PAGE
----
Here are the proper ways to pronounce them.
How you pronounce it: Shur-bert
How it's really pronounced: Shur-bit
The proof: The spelling. Not sure where the nonexistent "R" we all add to the end of this word came from. If you need more proof, though, here it is pronounced by an all-knowing dictionary voice...
- Et Cetera
How you pronounce it: Ex-set-er-a
How it's really pronounced: Et-set-er-a
The proof: There's no explanation for why people, far and wide, pronounce this word "exetera," so we're just going to let the all-knowing dictionary voice explain this one.
How you pronounce it: Kill-om-it-er
How it's really pronounced: Kill-o-meet-er
The proof: Well, a kilometer is 1,000 meters. Since we can all agree that meter is pronounced "meet-er," that should be proof enough we've been pronouncing this word all kinds of wrong for a long time. But here's the dictionary confirmation just in case you aren't quite convinced
How you pronounce it: For-tay
How it's really pronounced: Fort
The proof: So, you've been pronouncing this word wrong, wrong, wrong your entire life, and it was probs in your quest to sound smart, too (since who really says forte in normal conversations?). Or is that just us? Anyway, this word is really one syllable and is pronounced like the french word it originates from: fort. So, let's just say I'm a great writer, but pronunciation definitely isn't my for-tay.
How you pronounce it: Feb-u-air-ey
How it's really pronounced: Feb-ru-air-ey
The proof: This one is painful to come to terms with since everyone assumes the "R" is silent (since that's literally how EVERYONE pronounces it). But the "R" is NOT silent! You're supposed to pronounce the "R"! But it's important to note that most dictionaries list multiple pronunciations for the word since the silent "R" pronunciation has been so widely accepted, while other dictionaries (like the Collins dictionary) stand by the pronounced "R". We're not even going to touch Wednesday!
How you pronounce it: Per-scrip-shun
How it's really pronounced: Pri-scrip-shun
The proof: The "R" comes BEFORE the "E", not the other way around, but the letters still seem to get switched up when the word goes from our brains to our mouths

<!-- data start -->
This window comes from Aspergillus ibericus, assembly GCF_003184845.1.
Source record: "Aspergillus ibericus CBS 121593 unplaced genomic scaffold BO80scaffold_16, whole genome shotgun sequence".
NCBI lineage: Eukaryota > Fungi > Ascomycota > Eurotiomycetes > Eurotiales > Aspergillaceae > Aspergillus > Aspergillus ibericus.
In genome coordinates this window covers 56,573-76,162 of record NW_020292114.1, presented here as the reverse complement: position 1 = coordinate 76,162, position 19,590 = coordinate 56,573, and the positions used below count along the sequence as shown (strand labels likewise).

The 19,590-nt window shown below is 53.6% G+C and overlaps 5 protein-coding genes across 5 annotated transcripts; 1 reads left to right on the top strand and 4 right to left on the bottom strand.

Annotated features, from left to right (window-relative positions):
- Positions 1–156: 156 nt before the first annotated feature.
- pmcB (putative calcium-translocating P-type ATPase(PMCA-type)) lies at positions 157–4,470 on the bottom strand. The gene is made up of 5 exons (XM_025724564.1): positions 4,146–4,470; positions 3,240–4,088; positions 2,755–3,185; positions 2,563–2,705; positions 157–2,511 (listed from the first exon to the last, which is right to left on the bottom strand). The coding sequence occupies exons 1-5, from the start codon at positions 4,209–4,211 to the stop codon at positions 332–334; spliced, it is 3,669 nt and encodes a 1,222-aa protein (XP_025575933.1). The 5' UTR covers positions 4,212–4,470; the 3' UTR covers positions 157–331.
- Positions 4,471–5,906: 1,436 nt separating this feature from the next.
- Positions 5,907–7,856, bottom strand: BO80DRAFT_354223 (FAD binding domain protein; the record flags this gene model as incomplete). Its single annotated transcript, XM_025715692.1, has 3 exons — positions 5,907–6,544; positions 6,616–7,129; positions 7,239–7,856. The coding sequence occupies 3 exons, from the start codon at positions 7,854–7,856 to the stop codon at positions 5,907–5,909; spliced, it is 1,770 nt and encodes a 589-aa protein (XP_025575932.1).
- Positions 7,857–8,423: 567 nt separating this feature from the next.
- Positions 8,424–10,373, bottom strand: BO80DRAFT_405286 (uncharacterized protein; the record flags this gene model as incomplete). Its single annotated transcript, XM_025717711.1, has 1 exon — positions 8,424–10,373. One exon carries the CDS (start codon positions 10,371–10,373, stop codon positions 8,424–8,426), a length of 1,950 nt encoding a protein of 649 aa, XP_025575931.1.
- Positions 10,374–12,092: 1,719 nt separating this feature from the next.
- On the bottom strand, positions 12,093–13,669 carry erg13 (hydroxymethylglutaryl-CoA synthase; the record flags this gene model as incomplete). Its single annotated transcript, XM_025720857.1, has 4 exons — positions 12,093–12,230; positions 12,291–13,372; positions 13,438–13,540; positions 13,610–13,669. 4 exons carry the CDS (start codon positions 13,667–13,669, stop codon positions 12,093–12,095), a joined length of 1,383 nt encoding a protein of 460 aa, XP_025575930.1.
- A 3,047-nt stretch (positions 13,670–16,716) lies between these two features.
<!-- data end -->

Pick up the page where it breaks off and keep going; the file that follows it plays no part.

How you pronounce it: mis-chee-vee-us
How it's really pronounced: mis-che-vus
The proof: It's in the spelling. If you've been pronouncing this one right, good on you, but there are a ton of people who, for some reason, have been adding an extra "eee" for reasons completely unknown.
How you pronounce it: Cumf-ter-bull
How it's really pronounced: Come-fer-ta-bull
The proof: Don't think this one needs proof. We all know better... we just can't bring ourselves to pronounce this one right.
How you pronounce it: Crape
How it's really pronounced: Crep
The proof: If you're in the U.S., the pronunciation of those yummy, thin pancakes that go ridiculously well with strawberries, bananas, and Nutella (never forget the Nutella!) that's widely used and accepted is "crape." But if you want to respect the crêpe's French origins, the pronunciation is actually "crep."
How you pronounce it: Wick-i-pee-dee-a
How it's really pronounced: Wee-key-pee-dee-a
The proof: Howard G. Cunningham launched the first Wiki in 1995 and based its name "WikiWikiWeb" on the Wiki Wiki bus (which translates to a "very quick bus") he'd ridden during his stay in Hawaii. And in Hawaii, the vowel "I" is pronounced "ee." Hence, Wikipedia is actually pronounced wee-key-pedia. It's just we've been pronouncing it wrong for so long, Mr. Cunningham has stopped correcting people
How you pronounce it: No-key-a
How it's really pronounced: Knock-ya
The proof: You've been pronouncing this iconic, brick cell phone brand name wrong your entire life. Without a doubt. And this tweet by Nokia themselves proves it!
How you pronounce it: gif
How it's really pronounced: jif
The proof: This is likely the pronunciation debate that will go on for the rest of time. Is it GIF with a hard "G", like gift, or GIF with a soft "G", like giraffe. Well, in 2013, the inventor of the GIF won a lifetime achievement Webby award, and he shut down the pronunciation debate in just five words.